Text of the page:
Twitter reportedly considers buying SoundCloud [UPDATE: Deal off]

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UPDATE: Deal off, reportedly. This rumor, floated two days ago, sank today with new, anonymously-sourced news that Twitter has walked away from talks with Soundcloud. The Wall Street Journal is providing its inside access to the purported Twitter/SoundCloud negotiations, and now says that “numbers don’t add up,” and that Twitter has allowed its exclusive discussion window to lapse. That doesn’t necessarily mean that a conversation between the two companies cannot continue, or resume. But the WSJ reports that Twitter has “backed out of the talks.”

As the supposed Apple acquisition of Beats Electronics is taking longer than expected, the industry needed a fresh rumor to chew on. Peter Kafka of Re/Code has supplied it: According to his sources, Twitter might buy crowdsourced music site SoundCloud.

SoundCloud has made news ripples in the last few months with product updates, and the company made a splash in January when it obtained a $60-million funding round from Institutional Venture Partners (IVP). At that time, the investors dubbed SoundCloud as “the YouTube of audio.”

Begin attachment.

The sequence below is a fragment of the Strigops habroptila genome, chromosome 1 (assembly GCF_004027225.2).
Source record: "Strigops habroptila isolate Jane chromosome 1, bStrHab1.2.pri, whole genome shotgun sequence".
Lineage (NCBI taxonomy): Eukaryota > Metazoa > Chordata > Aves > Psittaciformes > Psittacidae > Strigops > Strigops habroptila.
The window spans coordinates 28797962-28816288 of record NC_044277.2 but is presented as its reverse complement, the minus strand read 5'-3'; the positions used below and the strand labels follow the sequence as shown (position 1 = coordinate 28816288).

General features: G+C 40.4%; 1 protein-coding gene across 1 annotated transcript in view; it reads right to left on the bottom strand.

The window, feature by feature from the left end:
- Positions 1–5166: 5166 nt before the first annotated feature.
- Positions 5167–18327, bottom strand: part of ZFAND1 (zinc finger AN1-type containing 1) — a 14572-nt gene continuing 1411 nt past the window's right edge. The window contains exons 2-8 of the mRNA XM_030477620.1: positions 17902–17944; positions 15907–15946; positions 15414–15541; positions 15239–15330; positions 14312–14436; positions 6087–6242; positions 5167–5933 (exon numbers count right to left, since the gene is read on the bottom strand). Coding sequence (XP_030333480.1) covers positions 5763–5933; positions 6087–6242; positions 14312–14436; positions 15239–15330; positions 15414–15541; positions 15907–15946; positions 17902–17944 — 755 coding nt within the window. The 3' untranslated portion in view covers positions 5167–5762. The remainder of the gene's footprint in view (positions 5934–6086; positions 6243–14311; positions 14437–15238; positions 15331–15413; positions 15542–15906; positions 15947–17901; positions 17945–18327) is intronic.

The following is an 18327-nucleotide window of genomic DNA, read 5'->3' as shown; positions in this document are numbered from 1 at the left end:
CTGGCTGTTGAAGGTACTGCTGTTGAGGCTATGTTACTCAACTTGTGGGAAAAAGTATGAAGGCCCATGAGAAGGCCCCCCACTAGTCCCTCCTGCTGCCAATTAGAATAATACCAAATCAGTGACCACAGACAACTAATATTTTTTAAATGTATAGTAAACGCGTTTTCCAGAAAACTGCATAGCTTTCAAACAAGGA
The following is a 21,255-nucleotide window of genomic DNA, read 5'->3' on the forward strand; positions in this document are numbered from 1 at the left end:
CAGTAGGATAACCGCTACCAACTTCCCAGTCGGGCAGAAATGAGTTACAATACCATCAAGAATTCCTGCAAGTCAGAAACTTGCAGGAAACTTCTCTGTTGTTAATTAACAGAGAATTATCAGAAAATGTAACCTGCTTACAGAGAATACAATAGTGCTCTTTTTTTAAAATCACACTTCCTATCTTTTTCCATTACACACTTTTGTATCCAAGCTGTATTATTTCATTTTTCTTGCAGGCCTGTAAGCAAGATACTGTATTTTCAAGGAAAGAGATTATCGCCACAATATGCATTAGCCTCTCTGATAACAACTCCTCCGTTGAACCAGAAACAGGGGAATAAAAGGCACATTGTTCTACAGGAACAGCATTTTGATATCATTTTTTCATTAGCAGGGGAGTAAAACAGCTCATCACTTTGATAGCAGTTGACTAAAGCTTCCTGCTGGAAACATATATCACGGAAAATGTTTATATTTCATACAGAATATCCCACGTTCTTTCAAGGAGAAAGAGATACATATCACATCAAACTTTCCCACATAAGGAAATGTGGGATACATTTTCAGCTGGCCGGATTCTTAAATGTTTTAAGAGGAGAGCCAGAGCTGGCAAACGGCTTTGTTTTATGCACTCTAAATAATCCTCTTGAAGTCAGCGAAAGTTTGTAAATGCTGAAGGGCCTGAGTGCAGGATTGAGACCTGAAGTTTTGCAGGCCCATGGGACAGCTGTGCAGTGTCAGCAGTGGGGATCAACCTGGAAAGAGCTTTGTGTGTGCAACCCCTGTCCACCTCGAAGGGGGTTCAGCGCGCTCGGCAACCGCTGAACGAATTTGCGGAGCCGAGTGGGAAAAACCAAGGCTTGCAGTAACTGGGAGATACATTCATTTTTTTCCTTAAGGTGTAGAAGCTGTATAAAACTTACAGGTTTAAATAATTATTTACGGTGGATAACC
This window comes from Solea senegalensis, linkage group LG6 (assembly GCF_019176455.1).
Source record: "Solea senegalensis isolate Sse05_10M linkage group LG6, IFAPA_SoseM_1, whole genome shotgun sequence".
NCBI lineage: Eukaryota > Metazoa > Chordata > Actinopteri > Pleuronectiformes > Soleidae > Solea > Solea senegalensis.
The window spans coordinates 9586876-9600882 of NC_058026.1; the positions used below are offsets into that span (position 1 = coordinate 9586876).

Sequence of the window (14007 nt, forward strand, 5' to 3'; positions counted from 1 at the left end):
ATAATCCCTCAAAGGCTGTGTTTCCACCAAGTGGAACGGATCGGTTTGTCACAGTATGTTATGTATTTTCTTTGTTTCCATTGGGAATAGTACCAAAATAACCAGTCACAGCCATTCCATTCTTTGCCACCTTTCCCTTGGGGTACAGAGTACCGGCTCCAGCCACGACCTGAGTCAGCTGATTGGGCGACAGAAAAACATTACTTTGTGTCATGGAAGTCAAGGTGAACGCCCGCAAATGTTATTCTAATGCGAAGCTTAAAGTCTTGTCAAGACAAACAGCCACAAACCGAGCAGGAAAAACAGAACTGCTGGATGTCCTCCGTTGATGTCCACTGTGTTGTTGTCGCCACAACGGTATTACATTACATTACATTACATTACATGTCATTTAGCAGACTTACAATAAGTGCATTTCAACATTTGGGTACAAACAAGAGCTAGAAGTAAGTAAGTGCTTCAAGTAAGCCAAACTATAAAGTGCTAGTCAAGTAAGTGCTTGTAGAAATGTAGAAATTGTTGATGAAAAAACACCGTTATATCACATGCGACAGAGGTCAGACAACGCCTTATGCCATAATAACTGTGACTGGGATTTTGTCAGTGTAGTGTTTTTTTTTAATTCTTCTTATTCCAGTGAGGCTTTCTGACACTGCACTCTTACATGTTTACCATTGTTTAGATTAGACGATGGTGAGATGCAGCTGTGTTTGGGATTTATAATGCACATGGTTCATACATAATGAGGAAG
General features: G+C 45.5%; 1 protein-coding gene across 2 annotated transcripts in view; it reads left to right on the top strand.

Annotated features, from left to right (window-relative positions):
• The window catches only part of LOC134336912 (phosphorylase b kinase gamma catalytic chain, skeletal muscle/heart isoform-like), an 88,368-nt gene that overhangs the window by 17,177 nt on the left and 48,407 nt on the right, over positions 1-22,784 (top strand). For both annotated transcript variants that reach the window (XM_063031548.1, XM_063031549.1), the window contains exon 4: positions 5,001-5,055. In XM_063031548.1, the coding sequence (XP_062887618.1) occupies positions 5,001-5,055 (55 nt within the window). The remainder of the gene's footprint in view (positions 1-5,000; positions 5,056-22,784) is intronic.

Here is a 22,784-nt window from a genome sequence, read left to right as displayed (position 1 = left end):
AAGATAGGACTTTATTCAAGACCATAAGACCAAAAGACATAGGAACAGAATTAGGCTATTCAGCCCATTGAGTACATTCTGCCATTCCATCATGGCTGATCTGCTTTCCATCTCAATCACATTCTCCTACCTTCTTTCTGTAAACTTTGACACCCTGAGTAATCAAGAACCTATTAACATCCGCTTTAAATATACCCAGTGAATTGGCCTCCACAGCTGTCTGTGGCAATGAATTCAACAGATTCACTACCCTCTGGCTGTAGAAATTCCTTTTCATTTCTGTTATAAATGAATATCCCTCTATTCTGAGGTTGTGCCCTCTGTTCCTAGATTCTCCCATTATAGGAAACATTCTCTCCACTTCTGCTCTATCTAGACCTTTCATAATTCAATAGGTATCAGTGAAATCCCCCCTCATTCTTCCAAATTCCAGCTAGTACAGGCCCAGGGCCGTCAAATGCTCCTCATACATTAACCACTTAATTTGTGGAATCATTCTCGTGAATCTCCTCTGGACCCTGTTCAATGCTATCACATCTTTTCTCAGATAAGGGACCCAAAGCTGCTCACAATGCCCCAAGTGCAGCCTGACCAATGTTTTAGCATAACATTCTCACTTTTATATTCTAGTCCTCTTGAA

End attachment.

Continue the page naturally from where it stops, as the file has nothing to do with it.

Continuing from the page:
That’s a big mandate to fulfill, and it’s natural that SoundCloud would seek major partnership — and, at the same time, provide a profitable exit for its investors.

The acquisition would leverage a couple of intersecting values and needs. Both companies value music — SoundCloud is built on music, of course, and Twitter recognizes that its users love to tweet about music. There is already product alignment, as tweets containing SoundCloud links can play the SoundCloud audio within the Twitter app. Twitter has dabbled in the music business, with the now-defunct Twitter #Music, which was dead-ended last fall. Since then, Twitter partnered with Billboard for Twitter-derived music charts.

For its part, SoundCloud might be eyeing Twitter’s sales force. Soundcloud has never run a banner advertisement, and receives most of its revenue from premium-service subscribers. But SoundCloud is attracted to native advertising, and it’s easy to speculate that Twitter’s greater monetization experience could be part of a merger conversation.

If Twitter and SoundCloud are indeed talking, the issue of music licensing has probably arisen. It is widely speculated that SoundCloud might carve out licenses with music owners in the same way that Google has done with YouTube. That would open wide the door to crowdsourced uploads of unowned music — an important driver of YouTube’s success. Indeed, it is difficult to imagine SoundCloud in a serious head-to-head competition with YouTube, without music licenses.

Some vocal SoundCloud uploaders are uneasy about the merger prospect, and wondering what the acquisition would mean for a platform which has operated independently for years. One Facebook group of SoundCloud users, called The Piano Cloud, is adopting a lighthearted attitude. The group started a contest for the best music piece composed in 140 notes.

Brad Hill